GNR 2701 Composite Corridor

GNR 2701 Composite Corridor
GNR 2701 20190723.jpg
GNR (LNER) Corridor Composite No 2701
Built By GNR Doncaster
Status Operational
Number 2701
Other numbers LNER: 2701N, 42701
BR: E42701, E42701E, CC157,
DE321089, 041593
Built 1922
Designed By Gresley
Diagram 164K
Type CK
Length 61ft 6in
Weight 32t 16cwt
Seats 21 first, 24 third
1958 Converted to camping coach
1964 Departmental use
1994 Entered preservation
2008 Entered service


GNR 2701 was designed by Nigel (later Sir Nigel) Gresley and built at Doncaster in August 1922 to GNR Diagram 164K as one of a batch of ten ‘Vestibule Composite’ carriages (the LNER generally used the term ‘Vestibule’ when describing corridor stock).[1] It is a Corridor Composite (CK) seating 21 first class passengers in three and a half compartments and 24 in four third class compartments. It is the oldest of the 'Gresley Teaks' on the SVR, being the only one built before the LNER came into being in the 1923 grouping.


GNR 2701 in service

The carriage was involved in a collision at Retford during its first year of use, but survived and was returned to service.[2] While in passenger-carrying service it was renumbered on a number of occasions. On grouping in 1923, the newly created LNER initially allocated a suffix to each carriage number based on the area of origin and accordingly 2701 became 2701N. This system proved unsatisfactory and in April 1925 the suffix was replaced by a numeric prefix, with 4 being the Great Northern section, resulting in a new number of 42701. On Nationalisation in 1947 BR in turn allocated a regional prefix to its newly inherited carriage fleet based on the area of origin with E being the Eastern Region, resulting in E42701. Finally the introduction of the BR Mk 1 stock in the early 1950s saw all carriages given a regional prefix to indicate the area to which the carriage was allocated (with E again being the Eastern region) and the letter denoting the pre-Nationalisation area of origin becoming a suffix, resulting in the final number of E42701E.[1]

It remained in passenger carrying service until 1958 when, together with sister carriage No 69, it was converted at Stratford to a camping coach, renumbered CC157, and stationed at Mundsley until closure in 1964. It was then transferred into Departmental stock to be used as a Divisional Engineer Messing and Sleeping Coach for which it was given the number DE321089. Finally it was transferred into Internal User stock as number 041593, serving as a CCE Staff and Workshop coach.[3] Its long and varied career on "The Big Railway" ended c1980 at Boston serving as the painter's bothy.

GNR 2701 in preservation

2701 was then purchased by the landlord of the Plough Inn, a few miles away at Swineshead. Following a difficult road transfer involving a lorry and two cranes recounted here it was to be converted to a dining room, but the project failed to gain planning permission. Despite an attempt to preserve it in Norfolk, 2701 was moved to another pub at Stoneyford Lodge in Derbyshire, also with the intention of use as a dining room, but this time the adjacent open cast mine was extended over its intended site.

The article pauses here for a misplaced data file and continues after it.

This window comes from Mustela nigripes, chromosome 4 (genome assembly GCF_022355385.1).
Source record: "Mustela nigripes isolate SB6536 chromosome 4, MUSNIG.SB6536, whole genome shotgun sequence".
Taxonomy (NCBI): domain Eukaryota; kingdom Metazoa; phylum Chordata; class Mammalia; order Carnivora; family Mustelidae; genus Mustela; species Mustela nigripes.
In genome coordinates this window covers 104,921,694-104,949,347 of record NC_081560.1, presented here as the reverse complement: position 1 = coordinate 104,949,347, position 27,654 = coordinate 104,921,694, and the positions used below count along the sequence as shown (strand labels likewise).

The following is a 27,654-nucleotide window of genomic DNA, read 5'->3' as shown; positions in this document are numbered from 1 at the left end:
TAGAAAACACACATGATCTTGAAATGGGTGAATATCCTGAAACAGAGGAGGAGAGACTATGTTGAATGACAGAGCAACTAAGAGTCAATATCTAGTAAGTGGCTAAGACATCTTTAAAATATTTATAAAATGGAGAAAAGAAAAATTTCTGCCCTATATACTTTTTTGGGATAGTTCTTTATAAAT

2701 was purchased in 1994 by The LNER (SVR) Coach Fund from Stoneyford Lodge, with a view to restoration. The move to the SVR was achieved by Allelys with the aid of a lorry, two cranes and some difficulty. A video of the move can be seen here The Big Lift Initially there was some confusion over the identity of the carriage; the SVR Stock Book 9th edition describes the carriage as “Our example, assumed to be No 69…” and lists it as such[4].

Filming took place in October 2000 for an episode of the 2001 TV series “ Off the Rails” featuring Vince Henderson. The restoration of GNR 2701 was one of the items featured. In 2001 the Heritage Lottery Fund awarded a grant of £84k towards the cost of restoration, while in 2004 the SVRA raffle 'Bums on Seats' raised around £8,000 in aid of 2701 and LMS 7511 Restaurant First Open.[5] GNR No 2701 entered SVR service in July 2008, being formally launched into service on 16th August of that year by Mr Tim Godfrey, a grandson of Sir Nigel Gresley. It was declared the overall winner in the Heritage Railway Association Carriage & Wagon competition 2009[6].

In late 2014 2701 received an overhaul and revarnish at Kidderminster Carriage works, being released to traffic in time for the start of the 2015 season.

Early in 2016, a principal supplier of 24 Volt LED lamp bulbs introduced a 40 Watt equivalent "golf ball" style bulb, the installation of which would improve lighting levels and reduce power consumption. A public appeal raised sufficient money to replace all of the lamp bulbs in the LNER carriages of set N. The electrician reports that since the replacement, Set N has required very little top up charging from battery chargers as the dynamos are now able to supply sufficient current to charge the batteries (as they should).

In March 2016 the LNER (SVR) Coach Fund donated 2701 to the SVR Charitable Trust for long term safekeeping.

Sometime over the Christmas Bank Holiday 2017 2701 was one of two coaches vandalised at Kidderminster (the other being GWR Corridor Third No. 1146). [7]

See also


Railway Heritage Register Carriage Survey

LNER (SVR) Coach Fund
  1. 1.01.1 Longworth (2018) pp.175,368.
  2. LNER (SVR) Coach Fund
  3. Longworth (2018) pp. 368, 474, 476.
  4. SVR Stock Book 9th Edition
  5. SVR News 149
  6. Railway Heritage Register Carriage Survey